Investigation Of Selective Laser Sintering Parameters On The Tensile Properties Of Polyamide-11
Selective laser sintering (SLS) is a rapid developing additive manufacturing process. It produces parts by selectively sintering powder together in a layer-by-layer mode. SLS processing behavior was investigated with a desktop printer (equipped with a 2W UV laser) on a commercial polyamide-11/carbon black (PA11/CB) powder. By systematically increasing the laser energy received by powder (by varying laser speed and laser hatch spacing), we successfully mapped out the laser settings needed to print parts with a reasonable amount of strength and ductility. Therefore, our low power 2 watt UV-laser successfully sintered PA11/CB tensile specimens. These PA11/CB specimens yielded at 53 MPa and elongated up to 65% before fracturing.
Investigation Of A Novel Additive Manufacturing Technique “4D-Rheoprinting” For The Manufacture Of Enhanced Polymeric Products
This paper discusses a novel additive manufacturing technology called “4D-RheoPrinting” and its application in spatial control of the material properties of additive manufacturing products. The technology was designed and developed to allow precise control over shear rate that a polymer strand undergoes during the 3D printing process, thereby inducing customizable molecular orientation of an individual printed “road”. This ability provides an added dimension to the conventional dimensional accuracy goal in 3D printing. Molecular orientation and crystallinity have shown to significantly influence mechanical, optical, thermal, and biodegradation properties of polymeric materials . This work focuses on manipulation and control of shear rate using the RheoPrinting technique in order to print parts with tunable thermal, mechanical and biodegradation properties.
The Opportunity With Direct Digital Manufacturing
3D printing is often thought of only during the prototyping phase of product development, but designers and engineers should expect more from the additive technologies and materials available today. By embracing a direct digital manufacturing (DDM) strategy, companies are driving greater innovation, mitigating risk, lowering costs, and gaining agility. DDM enables design freedom, reduces lead times, and allows for more decentralized production, which will have significant impacts on communities across the globe. Ultimately, less rigid development and manufacturing means that more optimized, customized, and specialized products suddenly become viable as the barriers of scale are torn down. In this session, FATHOM will discuss why companies are opting for tool-less manufacturing for end-use products with real world application examples.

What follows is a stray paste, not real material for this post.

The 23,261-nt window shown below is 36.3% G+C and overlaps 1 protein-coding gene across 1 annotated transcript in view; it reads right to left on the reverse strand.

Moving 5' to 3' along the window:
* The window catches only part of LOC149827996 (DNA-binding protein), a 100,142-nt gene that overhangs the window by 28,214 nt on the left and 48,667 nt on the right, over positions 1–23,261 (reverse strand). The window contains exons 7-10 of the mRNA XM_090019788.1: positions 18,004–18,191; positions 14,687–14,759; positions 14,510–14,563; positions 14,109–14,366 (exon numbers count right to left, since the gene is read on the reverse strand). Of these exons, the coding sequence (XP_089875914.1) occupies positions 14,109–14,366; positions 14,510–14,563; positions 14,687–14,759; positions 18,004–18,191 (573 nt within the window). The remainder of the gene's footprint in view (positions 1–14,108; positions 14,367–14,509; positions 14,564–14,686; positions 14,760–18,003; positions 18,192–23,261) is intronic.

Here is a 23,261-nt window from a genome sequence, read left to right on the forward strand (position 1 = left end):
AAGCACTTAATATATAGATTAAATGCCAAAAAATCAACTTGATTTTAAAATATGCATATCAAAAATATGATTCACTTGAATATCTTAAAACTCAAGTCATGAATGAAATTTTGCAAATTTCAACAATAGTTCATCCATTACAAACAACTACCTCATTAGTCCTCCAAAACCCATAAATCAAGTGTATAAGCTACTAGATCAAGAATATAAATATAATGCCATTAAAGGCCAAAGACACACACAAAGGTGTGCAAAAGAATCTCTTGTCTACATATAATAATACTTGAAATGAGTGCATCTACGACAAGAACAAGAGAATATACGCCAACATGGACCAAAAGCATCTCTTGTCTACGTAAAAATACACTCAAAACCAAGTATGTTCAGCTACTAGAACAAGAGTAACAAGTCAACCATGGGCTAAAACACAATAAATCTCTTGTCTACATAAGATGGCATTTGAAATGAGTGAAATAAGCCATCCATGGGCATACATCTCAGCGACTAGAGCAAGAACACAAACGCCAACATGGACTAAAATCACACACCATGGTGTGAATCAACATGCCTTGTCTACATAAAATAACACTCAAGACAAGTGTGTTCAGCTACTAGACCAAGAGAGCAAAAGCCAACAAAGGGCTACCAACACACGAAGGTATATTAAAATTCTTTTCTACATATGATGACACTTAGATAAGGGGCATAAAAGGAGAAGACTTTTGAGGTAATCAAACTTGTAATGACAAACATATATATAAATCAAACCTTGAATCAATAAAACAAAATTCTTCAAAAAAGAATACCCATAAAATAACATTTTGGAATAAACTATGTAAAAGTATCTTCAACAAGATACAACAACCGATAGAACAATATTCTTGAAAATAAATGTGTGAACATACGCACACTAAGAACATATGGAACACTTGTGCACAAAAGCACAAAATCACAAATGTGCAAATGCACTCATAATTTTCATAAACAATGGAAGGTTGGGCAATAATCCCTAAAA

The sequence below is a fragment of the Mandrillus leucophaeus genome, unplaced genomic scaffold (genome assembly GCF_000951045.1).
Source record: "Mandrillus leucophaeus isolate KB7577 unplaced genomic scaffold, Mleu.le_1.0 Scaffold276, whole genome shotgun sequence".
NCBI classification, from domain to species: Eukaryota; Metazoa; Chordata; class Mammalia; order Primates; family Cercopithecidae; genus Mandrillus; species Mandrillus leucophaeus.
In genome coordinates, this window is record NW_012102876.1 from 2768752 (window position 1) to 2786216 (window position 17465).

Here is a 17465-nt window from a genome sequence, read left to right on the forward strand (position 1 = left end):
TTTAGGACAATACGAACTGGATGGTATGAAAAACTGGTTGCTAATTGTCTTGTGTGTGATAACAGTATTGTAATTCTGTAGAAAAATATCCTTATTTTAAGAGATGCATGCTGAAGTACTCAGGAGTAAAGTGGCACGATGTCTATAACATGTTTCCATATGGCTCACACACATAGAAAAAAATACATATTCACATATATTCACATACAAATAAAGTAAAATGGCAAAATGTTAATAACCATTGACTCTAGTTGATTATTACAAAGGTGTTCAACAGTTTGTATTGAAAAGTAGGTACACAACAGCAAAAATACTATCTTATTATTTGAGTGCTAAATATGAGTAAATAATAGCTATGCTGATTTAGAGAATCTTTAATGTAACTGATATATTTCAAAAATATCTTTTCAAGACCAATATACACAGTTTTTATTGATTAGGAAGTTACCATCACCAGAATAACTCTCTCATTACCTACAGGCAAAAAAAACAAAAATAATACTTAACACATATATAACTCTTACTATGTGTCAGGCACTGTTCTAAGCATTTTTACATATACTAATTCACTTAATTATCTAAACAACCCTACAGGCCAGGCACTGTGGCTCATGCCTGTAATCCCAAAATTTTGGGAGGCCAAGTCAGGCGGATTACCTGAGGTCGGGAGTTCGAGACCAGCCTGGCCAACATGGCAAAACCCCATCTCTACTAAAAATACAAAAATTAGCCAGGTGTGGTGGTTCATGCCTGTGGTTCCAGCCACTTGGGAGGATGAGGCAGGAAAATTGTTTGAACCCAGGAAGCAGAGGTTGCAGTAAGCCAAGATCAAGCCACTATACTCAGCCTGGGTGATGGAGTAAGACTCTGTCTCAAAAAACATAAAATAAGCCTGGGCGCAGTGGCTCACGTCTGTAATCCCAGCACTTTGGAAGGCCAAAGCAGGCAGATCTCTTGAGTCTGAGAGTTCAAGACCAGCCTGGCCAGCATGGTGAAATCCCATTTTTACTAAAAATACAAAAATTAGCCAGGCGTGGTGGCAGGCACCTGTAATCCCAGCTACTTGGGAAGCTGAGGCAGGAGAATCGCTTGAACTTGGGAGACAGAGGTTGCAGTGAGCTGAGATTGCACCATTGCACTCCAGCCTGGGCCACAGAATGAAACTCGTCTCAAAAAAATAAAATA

The Influence Of Melt Flow Rate And Nozzle Temperature In Fused Filament Fabrication
This study investigated the influence of the melt flow rate of acrylonitrile butadiene styrene (ABS) and nozzle temperature used in fused filament fabrication (FFF) on layer adhesion and printability. Prediction of the mechanical properties of printed parts, and the optimal process parameters for each material, is an area of continued difficulty. Test specimens were printed using four ABS filaments (representing a range of melt flow rates) at three different nozzle temperatures. Ultimate tensile strength, dimensional accuracy, bridging performance, and surface roughness were investigated using designed experiments. In general, low nozzle temperatures correlated to lower layer adhesion, but higher dimensional accuracy. Build plate position was not a significant factor for horizontal specimens but was for vertical specimens. Bridging performance and surface roughness were not affected by the melt flow index or nozzle temperature.
Mechanical Properties Of 3D Printed Polylactide/Microfibrillated Polyamide Composites
Fused deposition modeling (FDM) as the most common type of additive manufacturing (3D printing) is experiencing rapid growth. FDM employs thermoplastic-based materials to create complex and three-dimensional objects layer by layer. To expand the applications of FDM for end-use structural and functional products, novel printable materials with enhanced properties must be developed. Polylactide (PLA) has been well established as one of the most common feedstock materials in FDM 3D printing. However, PLA suffers from brittleness, narrow service window, and relatively poor mechanical properties. In this work, we report a printable PLA-based filament reinforced with microfibrillated polyamide-6 (PA6) in an attempt to enhance the mechanical properties of PLA-based prints. The microfibrillated PLA/PA6 fibers were produced by melt mixing followed by a hot stretching process. The filament feedstock was then prepared using a plunger-type extrusion process. Tensile test samples were then 3D printed and tested. The introduction of microfibrillated 3wt.% PA6 resulted in the improvements in the tensile modulus (~35%), tensile strength (~60%), and strain-at-break (~38%), compared to those of the neat PLA samples. The results of this work are highly applicable in developing high-performance printed materials.